Those with mental health concerns often feel like they can’t control the world around them. Sometimes they may feel like they, themselves, are spiraling out of control. Now that we’ve gone through the last year and the challenges brought by the coronavirus pandemic, I think most of us can relate to those feelings in some way.
As the world struggles with the global coronavirus pandemic, we are learning how to deal with the “new normal.” Health care workers are going without breaks or days off. Families are coping with layoffs and have been thrown into homeschooling their children. The majority of us are under stay-at-home orders. The outcome of such undue psychological stress creates anxiety and can trigger symptoms of post traumatic stress disorder (PTSD). Watching the constant news coverage of the outbreak doesn’t help.
Although it is best known for affecting war veterans or those who have been through violent events, PTSD is also common in cancer survivors. Learn about risk factors and treatments for PTSD after cancer.
When a person goes through an overwhelmingly traumatic experience, it is common to dissociate from it if it is too distressing to remember. For example, physical or sexual abuse might trigger detachment, the same way that going through an event such as the recent mass shooting at the Las Vegas concert may cause a survivor to “blank out” the memory that is causing emotional pain. For some individuals, however, their distress is so severe they may not be able to connect with their memories, feelings or even to their own sense of identity. These people likely have Dissociative Identity Disorder.
What would you think if you had a phobia about something (example: a fear of flying) and you could overcome your fear just by sitting in your therapist’s office and watching a movie? We think you’d sign up for that! Okay, it’s not entirely that simple (although it almost is), but virtual reality therapy for phobias is now giving patients a high-tech, cutting-edge solution for helping them get past their fears so they can live a better life.
Veterans of the Vietnam war have sadly raised our awareness of the existence of Post Traumatic Stress Disorder (PTSD). PTSD is a chronic, sometimes lifelong condition resulting in pathological changes in mood, thinking and behavior. It can be incapacitating and lead to job loss, family turmoil and dissolution, poor quality of life and often suicide.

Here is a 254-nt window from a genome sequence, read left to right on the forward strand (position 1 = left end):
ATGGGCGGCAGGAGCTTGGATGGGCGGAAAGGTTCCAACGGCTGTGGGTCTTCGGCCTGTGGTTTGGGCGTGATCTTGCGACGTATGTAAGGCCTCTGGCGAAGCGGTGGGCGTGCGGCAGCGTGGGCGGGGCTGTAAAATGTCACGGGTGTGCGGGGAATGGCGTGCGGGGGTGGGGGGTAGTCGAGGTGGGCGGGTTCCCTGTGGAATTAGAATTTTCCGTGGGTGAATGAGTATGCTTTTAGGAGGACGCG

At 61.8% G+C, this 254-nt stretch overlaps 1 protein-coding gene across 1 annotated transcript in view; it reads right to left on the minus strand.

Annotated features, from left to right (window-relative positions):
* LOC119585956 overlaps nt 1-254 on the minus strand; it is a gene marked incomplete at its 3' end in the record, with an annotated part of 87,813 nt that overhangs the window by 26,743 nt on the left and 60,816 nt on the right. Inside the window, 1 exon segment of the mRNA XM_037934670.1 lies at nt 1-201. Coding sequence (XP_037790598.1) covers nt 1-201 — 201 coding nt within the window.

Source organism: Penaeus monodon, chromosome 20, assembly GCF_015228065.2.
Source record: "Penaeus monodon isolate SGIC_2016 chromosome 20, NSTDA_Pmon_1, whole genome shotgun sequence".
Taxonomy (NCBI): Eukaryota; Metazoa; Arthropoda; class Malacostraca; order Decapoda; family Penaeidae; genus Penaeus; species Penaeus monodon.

The majority of us have heard about PTSD (Post-Traumatic Stress Disorder), the condition that can occur when someone is exposed to a situation over which they had little or no control and from which there was little or no hope of escape. It is often associated with members of the military who have witnessed the horrors of battle, or with people who have endured an extreme physical or emotional trauma. PTSD can occur after experiencing even just one threatening situation, such as being involved in a car accident. But, what about those who have gone through long-term exposure to a continuing, intense level of stress?
Eye Movement Desensitization and Reprocessing (EMDR) is a fairly new therapy that helps specifically in the treatment of trauma recovery and Post Traumatic Stress Disorder (PTSD). PTSD is a disorder that often develops after exposure to a terrifying event or ordeal – one in which intense physical harm occurred or was threatened. PTSD can also result after someone has witnessed an event that is disturbing, distressing, or dangerous. Sufferers of this disorder have persistent, frightening thoughts and memories of their ordeal.
Resilience training can be used to minimize negative thoughts and help you learn ways to bounce back effectively from life’s setbacks.
If you suffer from a past trauma, EMDR can provide a much shorter recovery time than many therapies of the past.